Bulgaria’s Constitutional Court said on July 2 that it ruled to deny the challenge lodged by a group of MPs, who argued that amendments to the Electoral Code would take away voters’ choice on how to exercise their franchise.
The challenge was filed by 66 MPs from former Prime Minister Boiko Borissov’s GERB party, who objected to three separate sections of the bill amending the Electoral Code, passed by Parliament in April.
One of the objections concerned the provision that required all votes in precincts with more than 300 voters to be cast using voting machines. Previously, voters in those precincts could choose to cast either paper ballots or use voting machines.
In its ruling, the court said that the constitution did not require lawmakers to provide such a choice and that the way in which the vote was being case – whether using a machine, a paper ballot or any other means – did not impact the voting franchise.
The change in the means of voting did not impact the nature of the vote as equal, direct or secret, the court ruled.
“The hypothetical possibility that voting machines might allow software errors or be manipulated does not create the grounds to conclude that the legal provisions that are subject of this case are unconstitutional,” the court said.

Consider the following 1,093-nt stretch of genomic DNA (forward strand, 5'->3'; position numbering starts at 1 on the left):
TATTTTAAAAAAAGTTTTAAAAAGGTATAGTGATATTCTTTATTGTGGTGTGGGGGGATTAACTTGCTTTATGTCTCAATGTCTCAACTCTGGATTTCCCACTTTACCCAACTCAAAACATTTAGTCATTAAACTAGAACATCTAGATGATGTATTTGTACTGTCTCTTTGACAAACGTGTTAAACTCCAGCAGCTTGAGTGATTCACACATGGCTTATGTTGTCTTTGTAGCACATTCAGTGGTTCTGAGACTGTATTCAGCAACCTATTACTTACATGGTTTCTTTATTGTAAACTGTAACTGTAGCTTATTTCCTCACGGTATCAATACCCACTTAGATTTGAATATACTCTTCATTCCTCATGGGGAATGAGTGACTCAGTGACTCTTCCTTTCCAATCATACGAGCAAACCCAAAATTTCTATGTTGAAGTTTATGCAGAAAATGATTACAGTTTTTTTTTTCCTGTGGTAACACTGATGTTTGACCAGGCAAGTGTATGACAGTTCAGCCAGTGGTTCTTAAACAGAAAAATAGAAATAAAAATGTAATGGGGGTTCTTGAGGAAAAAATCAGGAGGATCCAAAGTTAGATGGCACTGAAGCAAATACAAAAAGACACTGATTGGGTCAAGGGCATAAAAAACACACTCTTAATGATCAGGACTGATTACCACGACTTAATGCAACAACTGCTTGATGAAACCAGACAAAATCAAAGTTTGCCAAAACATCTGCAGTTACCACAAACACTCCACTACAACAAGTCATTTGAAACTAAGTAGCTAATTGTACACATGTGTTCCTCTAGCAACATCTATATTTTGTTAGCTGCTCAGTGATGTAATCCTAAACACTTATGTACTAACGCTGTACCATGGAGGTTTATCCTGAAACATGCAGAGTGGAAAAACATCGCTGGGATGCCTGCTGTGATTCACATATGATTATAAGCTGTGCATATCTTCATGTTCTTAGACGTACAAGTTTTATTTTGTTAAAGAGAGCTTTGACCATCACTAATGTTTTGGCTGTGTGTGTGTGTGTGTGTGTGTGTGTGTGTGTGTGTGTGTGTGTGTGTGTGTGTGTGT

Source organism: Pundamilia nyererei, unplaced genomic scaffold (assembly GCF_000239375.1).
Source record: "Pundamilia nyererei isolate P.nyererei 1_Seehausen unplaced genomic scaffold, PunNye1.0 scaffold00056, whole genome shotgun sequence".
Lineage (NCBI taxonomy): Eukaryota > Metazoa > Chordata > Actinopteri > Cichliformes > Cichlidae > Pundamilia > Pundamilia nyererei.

The complaint lodged by MPs also objected to the provisions that changed the procedures for appointing the Central Election Commission (CEC). The court ruled that those provisions did not breach the Bulgarian constitution.
The third part of the complaint referred to a section in the transitional and final provisions of the bill amending the Electoral Code, which said that the proportional electoral system will remain in place until the next “scheduled parliamentary elections.”
This provision caused some debate during the second reading and was included to showcase that cable television presenter Slavi Trifonov’s ITN party remained committed to introducing a majoritarian electoral system at a later date.
In its ruling, the court said that this provision was aimed at the next Parliament, “prescribing it to adopt new rules for holding parliamentary elections under an unspecified electoral system other than the proportional one. This provision is unclear, contradictory and, in practice, unfeasible, which is why it contradicts the principle of the rule of law.” The court said that the provision was unconstitutional and struck it from the law.
The ruling was passed with three dissenting opinions concerning different aspects of the machine voting rules introduced in the Electoral Code.
(Photo: Clive Leviev-Sawyer)
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